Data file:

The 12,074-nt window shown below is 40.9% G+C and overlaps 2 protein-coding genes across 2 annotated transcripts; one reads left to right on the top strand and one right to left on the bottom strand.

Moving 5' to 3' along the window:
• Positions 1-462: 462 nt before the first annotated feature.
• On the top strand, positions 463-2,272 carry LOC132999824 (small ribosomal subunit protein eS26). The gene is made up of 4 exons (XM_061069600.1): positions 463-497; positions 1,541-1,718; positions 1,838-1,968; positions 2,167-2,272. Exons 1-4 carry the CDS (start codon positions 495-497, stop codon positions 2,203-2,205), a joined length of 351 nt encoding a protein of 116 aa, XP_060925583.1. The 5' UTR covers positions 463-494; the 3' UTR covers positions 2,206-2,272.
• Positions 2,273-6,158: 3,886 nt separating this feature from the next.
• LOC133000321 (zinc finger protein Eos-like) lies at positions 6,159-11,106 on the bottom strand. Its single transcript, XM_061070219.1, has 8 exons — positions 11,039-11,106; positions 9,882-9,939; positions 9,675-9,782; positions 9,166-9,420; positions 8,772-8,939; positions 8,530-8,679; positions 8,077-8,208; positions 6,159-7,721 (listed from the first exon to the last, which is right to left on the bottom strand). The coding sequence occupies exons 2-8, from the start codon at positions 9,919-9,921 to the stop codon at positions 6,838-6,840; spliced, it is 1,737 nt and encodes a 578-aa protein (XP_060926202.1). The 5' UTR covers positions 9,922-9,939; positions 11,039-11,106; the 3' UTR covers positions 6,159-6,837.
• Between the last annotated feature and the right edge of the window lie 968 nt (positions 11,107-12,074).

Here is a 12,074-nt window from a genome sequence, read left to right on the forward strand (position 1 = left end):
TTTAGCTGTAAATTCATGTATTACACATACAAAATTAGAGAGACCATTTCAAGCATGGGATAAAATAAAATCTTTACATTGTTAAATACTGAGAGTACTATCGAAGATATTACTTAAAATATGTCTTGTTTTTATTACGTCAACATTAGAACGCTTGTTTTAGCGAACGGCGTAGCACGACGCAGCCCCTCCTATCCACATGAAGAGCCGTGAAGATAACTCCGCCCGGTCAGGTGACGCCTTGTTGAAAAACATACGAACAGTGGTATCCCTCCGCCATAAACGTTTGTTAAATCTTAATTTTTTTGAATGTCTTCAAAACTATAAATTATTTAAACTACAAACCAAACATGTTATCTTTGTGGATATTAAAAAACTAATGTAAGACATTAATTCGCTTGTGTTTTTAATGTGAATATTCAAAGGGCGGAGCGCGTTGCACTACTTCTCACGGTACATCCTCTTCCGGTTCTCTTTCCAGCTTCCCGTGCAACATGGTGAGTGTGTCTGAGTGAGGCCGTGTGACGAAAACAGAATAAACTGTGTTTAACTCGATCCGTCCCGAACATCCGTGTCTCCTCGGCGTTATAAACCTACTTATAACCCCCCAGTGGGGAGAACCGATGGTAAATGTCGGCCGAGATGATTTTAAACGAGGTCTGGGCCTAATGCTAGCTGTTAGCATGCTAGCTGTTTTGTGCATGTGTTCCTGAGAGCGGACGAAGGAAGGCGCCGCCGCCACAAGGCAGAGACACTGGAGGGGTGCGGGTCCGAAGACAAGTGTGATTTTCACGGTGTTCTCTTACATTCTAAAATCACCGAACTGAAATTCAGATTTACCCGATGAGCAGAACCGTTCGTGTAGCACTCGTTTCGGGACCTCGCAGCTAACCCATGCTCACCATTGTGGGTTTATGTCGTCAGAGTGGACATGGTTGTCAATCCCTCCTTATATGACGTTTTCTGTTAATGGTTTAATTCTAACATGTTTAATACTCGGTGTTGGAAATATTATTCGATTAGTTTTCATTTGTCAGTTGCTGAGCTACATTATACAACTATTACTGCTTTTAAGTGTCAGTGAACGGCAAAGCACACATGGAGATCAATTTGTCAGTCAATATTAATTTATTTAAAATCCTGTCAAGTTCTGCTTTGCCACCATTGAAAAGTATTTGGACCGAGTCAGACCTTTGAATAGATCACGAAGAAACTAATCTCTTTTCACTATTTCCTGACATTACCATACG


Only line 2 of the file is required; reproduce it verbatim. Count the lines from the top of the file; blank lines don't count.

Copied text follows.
Moving 5' to 3' along the window: